The King's Government propose, should the occasion arise, to publish the whole correspondence concerning the detention of postal parcels and the question of arbitration. This publication may be necessary to give the Swedish public an opportunity of forming a correct opinion as to the action of the King's Government in this matter. The King's Government recall the fact that the British Government have several times expressed a desire for the publication of the documents bearing on the subject, and that the King's Government have never opposed it.

I avail, &c.


No. 18

Viscount Grey to Count Wrangel

FOREIGN OFFICE, August 2, 1916. Sir,

I have the honor to acknowledge the receipt of your note of the 24th July, in which you convey the reply of the Swedish Government to my notes of the 19th June and 6th July regarding the question of the parcels mails.

I have the honor to inform you that, if and so long as the Swedish Government forward parcels between the United Kingdom and Russia and elsewhere in the regular way, and otherwise carry out the Post Office Agreement of 1904, the offers of arbitration made in my note of the 25th April, as interpreted by the note verbale handed to the Swedish Government by His Majesty's Minister at Stockholm on the 5th June, will remain open.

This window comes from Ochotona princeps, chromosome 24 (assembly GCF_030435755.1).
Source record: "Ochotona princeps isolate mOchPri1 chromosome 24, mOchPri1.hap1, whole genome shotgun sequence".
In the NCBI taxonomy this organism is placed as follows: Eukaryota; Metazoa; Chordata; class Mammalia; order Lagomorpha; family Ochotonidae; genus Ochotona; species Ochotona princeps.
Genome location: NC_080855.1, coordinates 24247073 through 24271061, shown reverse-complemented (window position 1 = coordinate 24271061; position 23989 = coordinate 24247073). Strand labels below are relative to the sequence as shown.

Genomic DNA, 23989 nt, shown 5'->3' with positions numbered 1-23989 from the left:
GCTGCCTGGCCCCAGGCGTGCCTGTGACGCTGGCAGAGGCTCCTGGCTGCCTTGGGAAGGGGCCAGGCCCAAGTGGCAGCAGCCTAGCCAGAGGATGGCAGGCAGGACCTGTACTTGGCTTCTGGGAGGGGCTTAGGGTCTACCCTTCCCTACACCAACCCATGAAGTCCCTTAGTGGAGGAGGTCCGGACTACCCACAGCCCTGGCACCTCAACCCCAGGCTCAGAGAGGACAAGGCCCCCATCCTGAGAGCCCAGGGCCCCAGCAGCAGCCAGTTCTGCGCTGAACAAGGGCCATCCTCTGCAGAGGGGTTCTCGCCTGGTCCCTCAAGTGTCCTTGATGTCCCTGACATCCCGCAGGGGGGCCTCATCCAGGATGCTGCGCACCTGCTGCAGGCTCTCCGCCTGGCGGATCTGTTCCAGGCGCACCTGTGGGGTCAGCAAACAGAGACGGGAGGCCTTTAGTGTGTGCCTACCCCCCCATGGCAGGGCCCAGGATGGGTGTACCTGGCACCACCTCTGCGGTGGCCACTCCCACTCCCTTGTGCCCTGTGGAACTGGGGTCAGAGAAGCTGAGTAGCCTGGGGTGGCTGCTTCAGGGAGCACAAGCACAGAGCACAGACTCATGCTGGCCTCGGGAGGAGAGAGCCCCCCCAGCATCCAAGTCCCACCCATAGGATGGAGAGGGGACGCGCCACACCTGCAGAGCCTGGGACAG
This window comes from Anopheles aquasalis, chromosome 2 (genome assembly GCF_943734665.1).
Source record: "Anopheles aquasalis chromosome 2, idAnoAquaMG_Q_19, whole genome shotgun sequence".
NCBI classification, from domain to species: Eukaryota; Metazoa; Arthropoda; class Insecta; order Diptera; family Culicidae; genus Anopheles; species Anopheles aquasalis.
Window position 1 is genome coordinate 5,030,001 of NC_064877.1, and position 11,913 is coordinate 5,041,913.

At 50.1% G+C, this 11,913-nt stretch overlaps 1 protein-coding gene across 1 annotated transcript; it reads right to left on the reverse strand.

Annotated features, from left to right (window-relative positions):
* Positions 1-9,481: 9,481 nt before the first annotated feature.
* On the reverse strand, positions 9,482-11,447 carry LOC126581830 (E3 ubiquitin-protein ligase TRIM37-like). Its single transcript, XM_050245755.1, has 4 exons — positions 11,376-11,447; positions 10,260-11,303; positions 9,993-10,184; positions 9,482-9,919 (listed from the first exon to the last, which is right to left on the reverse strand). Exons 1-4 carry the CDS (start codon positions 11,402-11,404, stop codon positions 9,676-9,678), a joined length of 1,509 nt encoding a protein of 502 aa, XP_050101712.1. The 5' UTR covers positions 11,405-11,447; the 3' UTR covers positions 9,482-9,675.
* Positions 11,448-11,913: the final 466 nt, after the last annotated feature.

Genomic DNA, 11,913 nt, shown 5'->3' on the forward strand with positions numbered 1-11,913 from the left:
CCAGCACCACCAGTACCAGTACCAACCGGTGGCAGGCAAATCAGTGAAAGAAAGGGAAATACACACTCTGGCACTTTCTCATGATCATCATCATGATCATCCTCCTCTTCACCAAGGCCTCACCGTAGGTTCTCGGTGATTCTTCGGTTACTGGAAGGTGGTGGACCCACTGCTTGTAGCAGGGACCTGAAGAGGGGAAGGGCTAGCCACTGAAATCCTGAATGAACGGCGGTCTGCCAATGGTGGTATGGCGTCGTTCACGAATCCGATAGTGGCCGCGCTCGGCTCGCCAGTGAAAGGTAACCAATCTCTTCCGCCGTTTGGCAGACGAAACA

With regard to the considerations urged in the 6th paragraph of your note under reply, I have the honor to inform you that His Majesty's Government merely ask for a statement whether the Swedish Government will henceforward cease to interfere with the transit of all parcels despatched to or from the United Kingdom across Sweden. I should be glad to receive an answer to this question as soon as possible, and I trust that on receipt of it our two Governments may be able to regard this correspondence as closed and the questions at issue as finally settled.